6. TAPI gas pipeline was not moving forward, Pakistan's refusal for transit rights to India, underutilisation of PTA with Afghanistan and its inability to get Afghanistan into SAARC in its 2005 summit(it ultimately joined in 2007), were some of the other failure. 

7. In April 2011, Hamid Karzhai had met with Pakistan's Army Chief and Pakistan PM to formalize an agreement that would give Pakistan a negotiating role in a reconciliation between Kabul and the Taliban (This was also backed by 
This was like a final blow and appeared as if India's fate had been sealed and it failed in its fundamental strategic objective - preventing Pakistan from exerting influence over Kabul. 

Change in India's Foreign Policy in Afghanistan - Mid 2011 onwards 

"War is the continuation of politics by other means."
- Clausewitz "On War"

[Politics is taken from the Greek word Politikos meaning "of/for/relating to citizens". It is a process in which groups of people make collective decisions. All warfare is based on the process of making decisions; in which the actions are carried out in battle; Therefore war is not separate from politics; it is in fact; a continuation of it.]

To adapt the Clausewitzian aphorism, development assistance is, to varying degrees, the continuation of politics by other means. India's development programming was intended to achieve certain political objectives, which has inevitably be interpreted differently from different perspectives. 

2. US withdrawal from volatile Afghanistan(in 2014), leaving Pakistan and its desperately aid-dependent military vulnerable and it presents India with the same circumstances when Soviet left Afghanistan in 1989.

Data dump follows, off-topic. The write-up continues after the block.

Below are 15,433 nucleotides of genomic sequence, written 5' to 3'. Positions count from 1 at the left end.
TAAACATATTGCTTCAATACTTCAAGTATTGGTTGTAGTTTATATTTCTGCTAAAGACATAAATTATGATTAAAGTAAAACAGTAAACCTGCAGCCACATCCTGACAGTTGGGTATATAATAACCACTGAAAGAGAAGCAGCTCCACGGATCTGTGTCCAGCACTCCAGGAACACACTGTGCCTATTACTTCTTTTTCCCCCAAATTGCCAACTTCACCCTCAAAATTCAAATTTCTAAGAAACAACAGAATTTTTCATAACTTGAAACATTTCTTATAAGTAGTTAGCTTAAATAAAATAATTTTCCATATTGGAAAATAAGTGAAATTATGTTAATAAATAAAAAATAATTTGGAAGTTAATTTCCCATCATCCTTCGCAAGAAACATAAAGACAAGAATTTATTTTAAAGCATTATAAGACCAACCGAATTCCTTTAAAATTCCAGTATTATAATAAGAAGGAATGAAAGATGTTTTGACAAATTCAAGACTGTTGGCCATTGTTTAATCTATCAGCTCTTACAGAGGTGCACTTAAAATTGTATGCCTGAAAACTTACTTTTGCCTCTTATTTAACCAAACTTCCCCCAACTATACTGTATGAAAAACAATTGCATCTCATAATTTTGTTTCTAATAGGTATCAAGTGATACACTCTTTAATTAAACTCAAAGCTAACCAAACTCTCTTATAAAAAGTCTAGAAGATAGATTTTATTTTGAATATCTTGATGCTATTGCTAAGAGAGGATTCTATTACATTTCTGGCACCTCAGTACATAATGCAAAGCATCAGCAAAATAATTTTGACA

Though India tried to adopt the flexible strategic approach then(PV Narashima rao and Now Manmohan Singh), India's position has changed, then and now. In the intervening years, India acquired an enormous amount of economic, political, and social capital. These were the assets that encouraged India's active involvement in Afghanistan after 2001, and these are the assets that will bolster its engagement in future. With receding US influence and a stalemate with Pakistan, India needs to redeploy these resources to leverage its neighbours and work towards building a regional consensus.

3. So rather than withdraw from its commitments to Kabul, the Indian government reaffirmed the development partnership and deepened its financial support to Afghanistan. 

4. The two sides signed a Strategic Partnership agreement - security, law enforcement, justice.

5. India reset its foreign policy with Afghanistan.

Remember how PV Narashima Rao tried to negotiate with Mujaheedin's in early 1990s and agreed to talk to anyone , in the power in Kabul. 

Recently Dr. Manmohan Singh expressed his support to Kabul's decision to begin an Afghan-led process of negotiation and reconciliation with the Taliban.

India knows that reconciling with the Taliban essentially allows an indirect bargain with Pakistan(as it was the one who created Taliban), and giving it a legitimate claim to space within which it can manoeuvre in a post-US-NATO Afghanistan. 

If India tries to obstruct the negotiations with Taliban, then it will only alienate it from the mainstream and secure no dividends. A conciliatory approach brings forth the durable policy architecture adopted by India following Soviet withdrawal from Afghanistan in 1989 (when then-Prime Minister Rao committed to dealing with whoever rose to power in Kabul).

6. Making India less visible in Afghanistan, without reducing its influence, has become a priority for India. While its larger infrastructure projects culminate, India has expanded its delivery of "phantom aid‟, whereby money is channelled through the Afghan government to local communities.